Do you open a book and after a few pages think “wow, this is a good book”, and skip to the end to see how it will all turn out? Or are you someone who begins the book and reads straight through to the end, even when you really think you know how it will turn out, or are a little bored in the middle? The skip to the end reader is a “what” person, and the read it from page 1 to the end is a “why” person–by my own unique definitions. If you have been reading some of my posts, you are probably placing me in the “why” person category, and I agree with you. My problem (one of many), and the problem of many why’ers is that the what’ers drive me crazy–as they are driven crazy by me. You know you are in the presence of a potential missed understanding when, as a why’er, you begin to hear fingers drumming on tables and/or feet tapping that becomes stronger as your whys continue. Or, from the other point of view, when the what’er begins to see signs of distress appearing in the demeanor of the why’er.
What’ers and why’ers are known by other names, but using them would be too ordinary in one of my posts. For your information only, what’ers are people who make bee-lines to bottom lines, and so can be said to be bottom-line people. I have relatively recently discovered that a person very close to me is a true bottom-liner. I admit to having noticed the finger-drumming and the toe-tapping, not to mention the outright flares of temper that this person evidences as my explanations take their meandering by the creek way to telling
her (oops, that person) the actual what of the conversation. But, as was not true of my toes revelation, seeing the reason required a real blow-up that was approximately 60 years in coming. Perhaps why’ers are more prone to failing to notice–that is certainly something to be considered. However, once having discovered that for six decades we have been missing each other’s understandings, the light has gone on and it is a simple question of how to get her to be a why’er instead of a what’er. This itself is undoubtedly a missed understanding, as she has told me that my long involved meanderings toward the what of my story causes her to stop listening while she waits (not very patiently, I might venture) for me to get to the bottom line. She tells me that I really should consider just telling her the bottom line at the beginning so she can mull it over while I go through the reasons why it is actually a good bottom line. What she really said was, JUST GIVE ME THE BOTTOM LINE, FOR GOODNESS SAKE!!!! She wants the ending at the beginning! Good grief.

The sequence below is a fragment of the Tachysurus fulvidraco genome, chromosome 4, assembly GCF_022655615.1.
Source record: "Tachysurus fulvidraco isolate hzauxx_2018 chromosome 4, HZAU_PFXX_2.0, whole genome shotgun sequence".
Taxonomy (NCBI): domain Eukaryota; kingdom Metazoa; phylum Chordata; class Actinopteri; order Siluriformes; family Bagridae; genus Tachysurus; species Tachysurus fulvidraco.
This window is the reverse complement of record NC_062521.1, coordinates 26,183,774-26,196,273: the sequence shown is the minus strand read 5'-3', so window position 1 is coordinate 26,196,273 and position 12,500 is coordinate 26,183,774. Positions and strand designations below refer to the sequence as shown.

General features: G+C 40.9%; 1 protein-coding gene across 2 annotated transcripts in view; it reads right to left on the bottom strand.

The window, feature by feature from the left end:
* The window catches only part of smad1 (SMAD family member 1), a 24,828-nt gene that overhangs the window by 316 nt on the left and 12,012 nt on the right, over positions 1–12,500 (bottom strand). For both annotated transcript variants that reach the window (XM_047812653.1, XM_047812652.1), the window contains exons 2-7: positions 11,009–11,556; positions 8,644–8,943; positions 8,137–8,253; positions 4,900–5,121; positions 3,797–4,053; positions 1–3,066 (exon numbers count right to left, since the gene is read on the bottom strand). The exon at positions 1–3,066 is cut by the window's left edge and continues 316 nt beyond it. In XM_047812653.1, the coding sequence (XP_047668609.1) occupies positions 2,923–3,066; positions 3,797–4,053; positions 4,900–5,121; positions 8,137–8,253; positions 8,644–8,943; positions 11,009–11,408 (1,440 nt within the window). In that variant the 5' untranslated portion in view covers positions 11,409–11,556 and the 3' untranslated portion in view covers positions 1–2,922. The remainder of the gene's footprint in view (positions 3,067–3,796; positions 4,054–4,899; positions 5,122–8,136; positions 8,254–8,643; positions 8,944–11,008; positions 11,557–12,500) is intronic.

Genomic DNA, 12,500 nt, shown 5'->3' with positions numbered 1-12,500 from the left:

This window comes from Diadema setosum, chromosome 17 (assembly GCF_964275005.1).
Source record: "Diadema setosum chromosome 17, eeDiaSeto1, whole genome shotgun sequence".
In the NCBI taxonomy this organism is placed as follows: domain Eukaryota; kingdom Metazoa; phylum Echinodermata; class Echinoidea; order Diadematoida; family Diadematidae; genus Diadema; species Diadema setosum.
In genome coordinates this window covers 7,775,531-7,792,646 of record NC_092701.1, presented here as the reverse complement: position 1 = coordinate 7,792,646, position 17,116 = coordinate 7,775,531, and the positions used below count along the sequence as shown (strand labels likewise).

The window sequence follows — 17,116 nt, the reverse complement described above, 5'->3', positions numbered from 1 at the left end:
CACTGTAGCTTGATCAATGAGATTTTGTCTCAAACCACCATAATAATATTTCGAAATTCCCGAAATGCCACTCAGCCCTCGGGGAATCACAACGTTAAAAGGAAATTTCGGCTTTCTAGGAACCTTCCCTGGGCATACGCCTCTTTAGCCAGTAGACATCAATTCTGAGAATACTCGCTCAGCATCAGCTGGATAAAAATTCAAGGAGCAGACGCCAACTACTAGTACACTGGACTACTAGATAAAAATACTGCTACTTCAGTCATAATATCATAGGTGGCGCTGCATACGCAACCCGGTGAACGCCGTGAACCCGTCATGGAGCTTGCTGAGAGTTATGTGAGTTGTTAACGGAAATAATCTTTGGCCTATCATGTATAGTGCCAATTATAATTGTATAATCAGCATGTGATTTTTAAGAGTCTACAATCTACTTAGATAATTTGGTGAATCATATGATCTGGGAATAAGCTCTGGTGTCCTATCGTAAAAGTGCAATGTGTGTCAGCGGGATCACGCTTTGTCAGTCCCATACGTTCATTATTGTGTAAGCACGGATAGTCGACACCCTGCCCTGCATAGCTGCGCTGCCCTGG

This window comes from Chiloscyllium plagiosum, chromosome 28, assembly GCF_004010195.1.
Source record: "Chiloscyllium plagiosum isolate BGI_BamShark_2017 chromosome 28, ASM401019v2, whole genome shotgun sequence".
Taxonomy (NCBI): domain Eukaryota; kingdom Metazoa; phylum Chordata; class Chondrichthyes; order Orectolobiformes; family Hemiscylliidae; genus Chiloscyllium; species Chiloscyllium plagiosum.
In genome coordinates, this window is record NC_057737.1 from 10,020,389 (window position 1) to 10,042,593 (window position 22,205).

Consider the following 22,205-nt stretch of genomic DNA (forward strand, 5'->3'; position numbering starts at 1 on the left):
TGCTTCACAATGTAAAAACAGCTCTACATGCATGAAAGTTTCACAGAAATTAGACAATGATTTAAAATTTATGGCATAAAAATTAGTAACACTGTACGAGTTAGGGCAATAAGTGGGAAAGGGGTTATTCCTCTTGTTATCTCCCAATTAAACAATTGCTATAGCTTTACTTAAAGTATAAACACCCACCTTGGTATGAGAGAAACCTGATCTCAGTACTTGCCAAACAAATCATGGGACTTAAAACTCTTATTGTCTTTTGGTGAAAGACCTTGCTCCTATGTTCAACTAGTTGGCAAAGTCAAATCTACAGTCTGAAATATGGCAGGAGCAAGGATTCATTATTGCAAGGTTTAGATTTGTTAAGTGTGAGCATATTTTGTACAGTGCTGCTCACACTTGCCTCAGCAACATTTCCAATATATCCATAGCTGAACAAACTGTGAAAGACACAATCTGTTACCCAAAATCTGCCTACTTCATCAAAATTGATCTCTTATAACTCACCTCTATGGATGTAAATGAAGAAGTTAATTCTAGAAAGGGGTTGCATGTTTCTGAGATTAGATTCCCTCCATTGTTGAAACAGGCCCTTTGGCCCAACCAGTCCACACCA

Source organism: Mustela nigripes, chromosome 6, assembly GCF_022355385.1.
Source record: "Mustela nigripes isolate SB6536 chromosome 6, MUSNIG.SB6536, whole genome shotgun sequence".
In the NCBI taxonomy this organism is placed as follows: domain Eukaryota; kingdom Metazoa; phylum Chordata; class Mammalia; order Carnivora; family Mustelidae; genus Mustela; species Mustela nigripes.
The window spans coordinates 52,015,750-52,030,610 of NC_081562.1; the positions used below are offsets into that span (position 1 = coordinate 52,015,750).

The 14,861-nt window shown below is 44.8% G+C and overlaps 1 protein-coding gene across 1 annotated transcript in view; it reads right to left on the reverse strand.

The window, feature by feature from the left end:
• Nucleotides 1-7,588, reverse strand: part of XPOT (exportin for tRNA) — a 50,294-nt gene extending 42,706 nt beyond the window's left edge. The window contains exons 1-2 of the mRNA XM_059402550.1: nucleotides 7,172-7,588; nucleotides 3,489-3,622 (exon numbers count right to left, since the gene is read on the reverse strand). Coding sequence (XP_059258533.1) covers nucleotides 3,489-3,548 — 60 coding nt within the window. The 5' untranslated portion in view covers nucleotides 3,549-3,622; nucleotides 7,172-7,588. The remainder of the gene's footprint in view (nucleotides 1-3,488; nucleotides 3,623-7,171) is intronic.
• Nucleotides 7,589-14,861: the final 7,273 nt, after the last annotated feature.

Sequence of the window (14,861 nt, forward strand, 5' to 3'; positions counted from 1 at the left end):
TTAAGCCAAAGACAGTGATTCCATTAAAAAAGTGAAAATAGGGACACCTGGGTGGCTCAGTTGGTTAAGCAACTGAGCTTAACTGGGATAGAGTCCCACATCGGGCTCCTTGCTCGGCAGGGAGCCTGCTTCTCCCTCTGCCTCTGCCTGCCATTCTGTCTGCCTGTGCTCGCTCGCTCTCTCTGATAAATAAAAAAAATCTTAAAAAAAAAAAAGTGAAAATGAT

Anyway, why’ers are also known as philosophers or top-liners. We want to lead the way down the path to enlightenment, letting you judge the path as we move along it from top to bottom, so that at the end, you fully understand all of the reasons why the what is a good thing. In reading the book, for example, the why’er wants to go through all of the plot twists and turns and see how the writer explains, or does not explain, the reasons behind the actions taking place. My what’er has told me in no uncertain terms that she simply does not listen (too busy drumming and tapping, I suppose) so I should not bother with all of the why’s. I believe some few of my students have felt this way as well (some of my more negative teaching evaluations support this new understanding). As a why’er, I want people to decide whether my reasons are good ones, and I happen to know that while some of those students have wanted to scream at me “why can’t you just tell us what is on the test, for heaven’s sake” (and some did), I calmly and most patiently reiterated the reasons why that was not going to happen, in my uniquely wonderful-meander-by-the-creek-way, because as everyone knows, I am a very calm and patient person. (By the way, Bob would not agree with that view of me. He said many times that my middle name is impatience. But he only knew me for thirty years, not nearly long enough to determine what my middle name should be, don’t you agree?)
I wonder if there can be a middle-line, a compromise. Can what’ers and why’ers ever understand each other? Can people who really only want to know the what ever get along with people who really only love the why? It seems to me there is some potential here for un-missing the understandings. What’ers are actually creative sorts, who take a what and run with it, not especially caring for the why of the what but perfectly capable of discovering whys. Why’ers can take the what and supply the why, which can often lead to a new what. In this way, both can be quite happy. But first we have to decide who gets to talk first and who must listen. Straws, anyone?
An ending statement that I simply cannot resist, given my nature: the ocean is better than the creek.